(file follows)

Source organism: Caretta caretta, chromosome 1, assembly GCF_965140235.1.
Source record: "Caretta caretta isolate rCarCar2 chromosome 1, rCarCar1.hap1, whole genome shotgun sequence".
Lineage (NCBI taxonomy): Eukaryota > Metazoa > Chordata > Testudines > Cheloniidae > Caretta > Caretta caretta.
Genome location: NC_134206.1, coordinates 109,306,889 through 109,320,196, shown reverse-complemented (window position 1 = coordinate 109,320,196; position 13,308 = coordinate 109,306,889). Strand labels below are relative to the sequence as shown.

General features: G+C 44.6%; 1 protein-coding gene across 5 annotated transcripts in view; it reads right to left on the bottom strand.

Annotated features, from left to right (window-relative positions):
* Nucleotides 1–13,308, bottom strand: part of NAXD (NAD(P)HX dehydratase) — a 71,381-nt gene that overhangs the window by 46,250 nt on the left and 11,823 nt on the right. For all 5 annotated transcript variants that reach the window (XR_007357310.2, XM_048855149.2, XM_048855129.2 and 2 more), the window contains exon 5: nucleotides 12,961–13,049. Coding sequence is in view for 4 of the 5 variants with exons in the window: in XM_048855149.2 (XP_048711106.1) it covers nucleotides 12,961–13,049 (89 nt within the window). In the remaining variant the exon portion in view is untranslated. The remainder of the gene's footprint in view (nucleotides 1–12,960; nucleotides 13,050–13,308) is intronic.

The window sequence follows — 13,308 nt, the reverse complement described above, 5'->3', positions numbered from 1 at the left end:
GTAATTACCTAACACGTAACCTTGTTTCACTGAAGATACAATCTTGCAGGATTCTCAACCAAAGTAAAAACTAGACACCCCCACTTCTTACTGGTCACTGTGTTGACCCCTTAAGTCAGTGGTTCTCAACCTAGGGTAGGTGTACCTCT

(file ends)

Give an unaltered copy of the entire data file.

Source organism: Caretta caretta, chromosome 1, assembly GCF_965140235.1.
Source record: "Caretta caretta isolate rCarCar2 chromosome 1, rCarCar1.hap1, whole genome shotgun sequence".
Lineage (NCBI taxonomy): Eukaryota > Metazoa > Chordata > Testudines > Cheloniidae > Caretta > Caretta caretta.
Genome location: NC_134206.1, coordinates 109,306,889 through 109,320,196, shown reverse-complemented (window position 1 = coordinate 109,320,196; position 13,308 = coordinate 109,306,889). Strand labels below are relative to the sequence as shown.

General features: G+C 44.6%; 1 protein-coding gene across 5 annotated transcripts in view; it reads right to left on the bottom strand.

Annotated features, from left to right (window-relative positions):
* Nucleotides 1–13,308, bottom strand: part of NAXD (NAD(P)HX dehydratase) — a 71,381-nt gene that overhangs the window by 46,250 nt on the left and 11,823 nt on the right. For all 5 annotated transcript variants that reach the window (XR_007357310.2, XM_048855149.2, XM_048855129.2 and 2 more), the window contains exon 5: nucleotides 12,961–13,049. Coding sequence is in view for 4 of the 5 variants with exons in the window: in XM_048855149.2 (XP_048711106.1) it covers nucleotides 12,961–13,049 (89 nt within the window). In the remaining variant the exon portion in view is untranslated. The remainder of the gene's footprint in view (nucleotides 1–12,960; nucleotides 13,050–13,308) is intronic.

The window sequence follows — 13,308 nt, the reverse complement described above, 5'->3', positions numbered from 1 at the left end:
GTAATTACCTAACACGTAACCTTGTTTCACTGAAGATACAATCTTGCAGGATTCTCAACCAAAGTAAAAACTAGACACCCCCACTTCTTACTGGTCACTGTGTTGACCCCTTAAGTCAGTGGTTCTCAACCTAGGGTAGGTGTACCTCT